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An advertisement in The Mountain Eagle announces the auction sale of the H.L. Combs farm on Rockhouse Creek consisting of 200 home sites and business lots.

Thursday, September 5, 1974

The United Mine Workers and the Bituminous Coal Operators Association have begun negotiations to draft a new contract to govern the coal industry. The union presented a formal contract proposal. The UMW packet includes 33 position papers covering 210 specific proposals.

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A Mountain Eagle editorial about the UMW contract proposal praises the union for emphasizing retraining in case of layoffs. The editorial says, “Just maybe, adequate training coupled with unemployment insurance can ease the decades of pain which otherwise will occur when the next bust comes in the booms and busts of coal mining. We hope coal operators will enthusiastically join in this proposal.”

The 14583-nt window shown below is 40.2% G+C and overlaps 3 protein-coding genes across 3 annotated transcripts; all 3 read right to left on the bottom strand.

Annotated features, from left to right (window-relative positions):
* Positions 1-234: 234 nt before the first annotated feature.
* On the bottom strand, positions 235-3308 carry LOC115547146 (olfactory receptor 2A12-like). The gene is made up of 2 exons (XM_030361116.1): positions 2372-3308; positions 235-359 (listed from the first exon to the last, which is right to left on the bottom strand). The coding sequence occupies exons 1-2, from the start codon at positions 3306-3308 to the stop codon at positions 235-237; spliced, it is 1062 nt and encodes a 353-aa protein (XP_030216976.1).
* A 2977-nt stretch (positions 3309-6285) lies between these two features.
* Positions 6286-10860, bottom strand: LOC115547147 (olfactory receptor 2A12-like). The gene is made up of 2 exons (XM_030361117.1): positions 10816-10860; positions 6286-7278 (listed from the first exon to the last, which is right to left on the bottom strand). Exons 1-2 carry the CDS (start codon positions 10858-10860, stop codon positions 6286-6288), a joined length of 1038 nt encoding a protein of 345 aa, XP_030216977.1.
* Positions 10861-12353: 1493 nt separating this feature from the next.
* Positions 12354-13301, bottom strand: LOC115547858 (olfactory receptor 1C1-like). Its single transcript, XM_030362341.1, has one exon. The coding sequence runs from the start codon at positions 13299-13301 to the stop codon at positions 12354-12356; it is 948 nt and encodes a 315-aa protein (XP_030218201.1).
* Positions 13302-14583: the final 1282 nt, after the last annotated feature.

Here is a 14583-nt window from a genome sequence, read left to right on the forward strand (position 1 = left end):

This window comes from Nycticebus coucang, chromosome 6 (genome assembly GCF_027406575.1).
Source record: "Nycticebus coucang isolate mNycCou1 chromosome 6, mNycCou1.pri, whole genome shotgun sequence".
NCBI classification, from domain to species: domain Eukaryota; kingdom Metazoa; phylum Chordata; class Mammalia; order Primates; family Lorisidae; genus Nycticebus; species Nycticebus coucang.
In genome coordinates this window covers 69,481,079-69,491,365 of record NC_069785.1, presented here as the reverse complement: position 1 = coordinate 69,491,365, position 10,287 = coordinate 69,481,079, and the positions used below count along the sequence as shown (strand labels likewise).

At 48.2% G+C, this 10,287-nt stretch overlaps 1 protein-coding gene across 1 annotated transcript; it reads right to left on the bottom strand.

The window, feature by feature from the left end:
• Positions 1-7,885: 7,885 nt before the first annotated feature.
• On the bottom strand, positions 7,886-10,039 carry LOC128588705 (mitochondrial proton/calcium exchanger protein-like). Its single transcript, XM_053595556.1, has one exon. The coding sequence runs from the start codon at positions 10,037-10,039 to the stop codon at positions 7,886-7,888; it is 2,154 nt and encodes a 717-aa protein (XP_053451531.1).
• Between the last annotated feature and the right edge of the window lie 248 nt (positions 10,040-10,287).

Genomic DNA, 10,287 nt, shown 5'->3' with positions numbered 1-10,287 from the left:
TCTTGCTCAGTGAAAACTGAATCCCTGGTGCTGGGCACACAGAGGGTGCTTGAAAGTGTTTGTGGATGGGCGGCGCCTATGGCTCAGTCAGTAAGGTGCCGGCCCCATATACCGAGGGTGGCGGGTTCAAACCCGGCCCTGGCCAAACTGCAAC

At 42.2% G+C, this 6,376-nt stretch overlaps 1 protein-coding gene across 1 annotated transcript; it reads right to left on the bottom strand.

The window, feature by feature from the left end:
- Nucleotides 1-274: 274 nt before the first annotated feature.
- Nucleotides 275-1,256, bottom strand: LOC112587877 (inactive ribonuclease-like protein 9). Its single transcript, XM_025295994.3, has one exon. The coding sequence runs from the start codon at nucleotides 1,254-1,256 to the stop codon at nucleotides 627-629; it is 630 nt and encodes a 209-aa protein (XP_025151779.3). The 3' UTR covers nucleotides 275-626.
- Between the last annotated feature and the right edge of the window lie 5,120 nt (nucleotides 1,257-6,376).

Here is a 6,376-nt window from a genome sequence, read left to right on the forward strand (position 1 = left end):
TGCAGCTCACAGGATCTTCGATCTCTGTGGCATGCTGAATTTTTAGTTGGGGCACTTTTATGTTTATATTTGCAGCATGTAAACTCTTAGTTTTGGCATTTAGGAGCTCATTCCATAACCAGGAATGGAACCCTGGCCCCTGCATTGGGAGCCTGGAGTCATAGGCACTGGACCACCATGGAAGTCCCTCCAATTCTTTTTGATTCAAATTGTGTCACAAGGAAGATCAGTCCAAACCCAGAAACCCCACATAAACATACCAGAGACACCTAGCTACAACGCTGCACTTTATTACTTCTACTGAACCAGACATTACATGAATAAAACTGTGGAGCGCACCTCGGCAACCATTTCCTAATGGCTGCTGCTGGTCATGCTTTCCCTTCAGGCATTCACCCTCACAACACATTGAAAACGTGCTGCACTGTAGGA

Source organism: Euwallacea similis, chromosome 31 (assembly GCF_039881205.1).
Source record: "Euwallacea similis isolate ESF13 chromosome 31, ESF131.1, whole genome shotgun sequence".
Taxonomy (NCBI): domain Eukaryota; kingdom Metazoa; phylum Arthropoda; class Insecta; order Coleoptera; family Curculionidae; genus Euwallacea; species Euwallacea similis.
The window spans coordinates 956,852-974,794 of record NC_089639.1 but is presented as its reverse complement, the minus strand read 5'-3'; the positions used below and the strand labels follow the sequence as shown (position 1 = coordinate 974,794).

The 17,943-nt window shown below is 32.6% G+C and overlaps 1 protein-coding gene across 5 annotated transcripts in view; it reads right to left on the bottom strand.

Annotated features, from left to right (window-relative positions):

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A truck driver who struck a bridge on KY 7 near Blackey in December 1973 and his employer are being sued by the Kentucky Bureau of Highways for money to pay for the cost of replacing the bridge. The suit claims the driver negligently operated the truck at a gross weight in excess of the legal limit, and asks for $20,031.61.

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Among the new television series scheduled for fall 1974 are “Planet of the Apes” starring Roddy McDowell, “Manhunter” starring Ken Howard, “Rhoda” starring Valerie Harper, and “Sons and Daughters” starring Gary Frank and Glynnis O’Connor.

Wednesday, September 12 1984